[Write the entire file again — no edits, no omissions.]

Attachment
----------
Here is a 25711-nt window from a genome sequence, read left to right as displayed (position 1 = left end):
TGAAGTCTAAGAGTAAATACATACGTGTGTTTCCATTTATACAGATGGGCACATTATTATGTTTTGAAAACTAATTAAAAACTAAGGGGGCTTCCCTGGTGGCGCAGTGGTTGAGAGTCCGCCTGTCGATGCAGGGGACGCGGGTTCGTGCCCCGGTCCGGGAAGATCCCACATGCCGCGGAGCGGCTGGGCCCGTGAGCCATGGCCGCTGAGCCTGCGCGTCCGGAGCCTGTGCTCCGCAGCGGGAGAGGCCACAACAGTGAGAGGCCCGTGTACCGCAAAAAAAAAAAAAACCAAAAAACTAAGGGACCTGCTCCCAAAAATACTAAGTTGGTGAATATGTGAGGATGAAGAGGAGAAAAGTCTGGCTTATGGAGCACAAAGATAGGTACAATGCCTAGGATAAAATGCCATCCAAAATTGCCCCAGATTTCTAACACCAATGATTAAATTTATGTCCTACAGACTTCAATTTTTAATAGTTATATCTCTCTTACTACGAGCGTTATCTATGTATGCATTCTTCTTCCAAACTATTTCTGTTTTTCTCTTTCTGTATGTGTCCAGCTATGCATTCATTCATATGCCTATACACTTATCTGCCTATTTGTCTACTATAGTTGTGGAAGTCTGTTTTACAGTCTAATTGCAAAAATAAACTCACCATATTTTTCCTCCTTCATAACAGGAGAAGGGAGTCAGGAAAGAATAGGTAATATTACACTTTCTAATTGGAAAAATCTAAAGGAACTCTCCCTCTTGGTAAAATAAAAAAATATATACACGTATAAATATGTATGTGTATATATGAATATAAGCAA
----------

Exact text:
Here is a 25711-nt window from a genome sequence, read left to right as displayed (position 1 = left end):
TGAAGTCTAAGAGTAAATACATACGTGTGTTTCCATTTATACAGATGGGCACATTATTATGTTTTGAAAACTAATTAAAAACTAAGGGGGCTTCCCTGGTGGCGCAGTGGTTGAGAGTCCGCCTGTCGATGCAGGGGACGCGGGTTCGTGCCCCGGTCCGGGAAGATCCCACATGCCGCGGAGCGGCTGGGCCCGTGAGCCATGGCCGCTGAGCCTGCGCGTCCGGAGCCTGTGCTCCGCAGCGGGAGAGGCCACAACAGTGAGAGGCCCGTGTACCGCAAAAAAAAAAAAAACCAAAAAACTAAGGGACCTGCTCCCAAAAATACTAAGTTGGTGAATATGTGAGGATGAAGAGGAGAAAAGTCTGGCTTATGGAGCACAAAGATAGGTACAATGCCTAGGATAAAATGCCATCCAAAATTGCCCCAGATTTCTAACACCAATGATTAAATTTATGTCCTACAGACTTCAATTTTTAATAGTTATATCTCTCTTACTACGAGCGTTATCTATGTATGCATTCTTCTTCCAAACTATTTCTGTTTTTCTCTTTCTGTATGTGTCCAGCTATGCATTCATTCATATGCCTATACACTTATCTGCCTATTTGTCTACTATAGTTGTGGAAGTCTGTTTTACAGTCTAATTGCAAAAATAAACTCACCATATTTTTCCTCCTTCATAACAGGAGAAGGGAGTCAGGAAAGAATAGGTAATATTACACTTTCTAATTGGAAAAATCTAAAGGAACTCTCCCTCTTGGTAAAATAAAAAAATATATACACGTATAAATATGTATGTGTATATATGAATATAAGCAA